Neural population data is often analyzed in matrix form, allowing a number of standard analyses. Such analyses include assessing covariance structure and applying principal component analysis to extract the most prevalent response patterns [47]. One can then quantify, for a given number of extracted response patterns, how well they reconstruct the original data. This can provide a rough estimate of the number of degrees of freedom in the data [48].

To assess the preferred mode we reconstructed each population tensor twice: once using a fixed number (k) of basis-neurons, and once using the same fixed number (k) of basis-conditions. Reconstruction error was the normalized squared error between the reconstructed tensor and the original data tensor. If basis-neurons provided the better reconstruction, the neuron mode was considered preferred. If basis-conditions provided the better reconstruction, the condition mode was considered preferred. (We explain later the algorithm for choosing the number of basis elements k, and explore robustness with respect to that choice).

For the V1 dataset illustrated in Fig 1 the neuron mode was preferred; it provided the least reconstruction error (Fig 2C, left). In contrast, for the M1 dataset illustrated in Fig 1 the condition mode was preferred (Fig 2C, right). This analysis considered all time points in the shaded regions of Fig 1. Keeping in mind that reconstruction along either mode is expected to perform reasonably well (data points are rarely uncorrelated along any mode) the disparity between V1 and M1 is large: for V1 the basis-neuron reconstruction performed 33% better than the basis-condition reconstruction, while for M1 it performed 68% worse.

Reconstruction error is measured as a function of the number of times included in the population tensor. (a) Schematic of the method. A fixed number (three in this simple illustration) of basis-neurons (red) and basis-conditions (blue) is used to reconstruct the population tensor. This operation is repeated for different subsets of time (i.e., different sizes of the population tensor) three of which are illustrated. Longer green brackets indicate longer timespans. (b) The firing rate (black) of one example V1 neuron for one condition, and its reconstruction using basis-neurons (red) and basis-conditions (blue). Short red/blue traces show reconstructions when the population tensor included short timespans. Longer red/blue traces show reconstructions when the population tensor was expanded to include longer timespans. Dark red/blue traces show reconstructions when the population tensor included all times. For illustration, data are shown for one example neuron and condition, after the analysis was applied to a population tensor that included all neurons and conditions (same V1 dataset as in Figs 1A and 2C). The dashed box indicates the longest analyzed timespan. Responses of the example neuron for other conditions are shown in the background for context. Vertical bars: 10 spikes per second. (c) Plot of normalized reconstruction error (averaged across all neurons and conditions) for the V1 dataset analyzed in b. Red and blue traces respectively show reconstruction error when using 12 basis neurons and 12 basis conditions. The horizontal axis corresponds to the duration of the timespan being analyzed. Green arrows indicate timespans corresponding to the green brackets in b. Shaded regions show error bars (Methods). (d) As in b but illustrating the reconstruction error for one M1 neuron, drawn from the population analyzed in Figs 1B and 2C. (e) As in c but for the M1 dataset, using 25 basis neurons and 25 basis conditions. The right-most values in c and e plot the reconstruction error when all times are used, and thus correspond exactly to the bar plots in Fig 2C.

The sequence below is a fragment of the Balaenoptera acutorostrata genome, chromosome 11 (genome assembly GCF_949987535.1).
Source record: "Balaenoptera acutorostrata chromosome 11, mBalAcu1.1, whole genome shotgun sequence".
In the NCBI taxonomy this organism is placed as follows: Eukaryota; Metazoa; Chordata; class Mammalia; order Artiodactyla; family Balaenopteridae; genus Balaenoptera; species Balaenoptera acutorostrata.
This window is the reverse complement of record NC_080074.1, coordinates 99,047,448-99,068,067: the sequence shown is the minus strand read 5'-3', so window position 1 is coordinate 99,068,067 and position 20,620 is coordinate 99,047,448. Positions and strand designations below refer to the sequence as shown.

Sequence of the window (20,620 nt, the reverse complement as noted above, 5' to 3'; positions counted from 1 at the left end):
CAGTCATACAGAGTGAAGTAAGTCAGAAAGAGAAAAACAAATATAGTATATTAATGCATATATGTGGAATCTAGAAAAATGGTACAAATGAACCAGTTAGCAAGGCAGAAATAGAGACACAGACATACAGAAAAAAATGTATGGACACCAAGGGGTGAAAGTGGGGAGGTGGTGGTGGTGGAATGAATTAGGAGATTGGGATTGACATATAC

The emergence of the preferred mode was often readily apparent even when reconstructing single-neuron responses (note that the entire tensor was always reconstructed, but each neuron can nevertheless be viewed individually). Fig 3B shows the response of one V1 neuron for one condition (black trace) with reconstructions provided by the neuron basis (red) and condition basis (blue). Each of the (shortened) light red and light blue traces show reconstructions for a particular timespan (Ti). Dark red and dark blue traces show reconstructions for the full timespan (Ti = T). Unsurprisingly, for short timespans (short traces near the middle of the plot) the two reconstructions performed similarly: blue and red traces both approximated the black trace fairly well. However, for longer timespans the condition-mode reconstruction became inaccurate; the longest blue trace provides a poor approximation of the black trace. In contrast, the neuron-mode reconstruction remained accurate across the full range of times; short and long red traces overlap to the point of being indistinguishable. Thus, the reason why the V1 data were neuron-preferred (Fig 2C) is that the neuron basis, but not the condition basis, continued to provide good reconstructions across long timespans. 041b061a72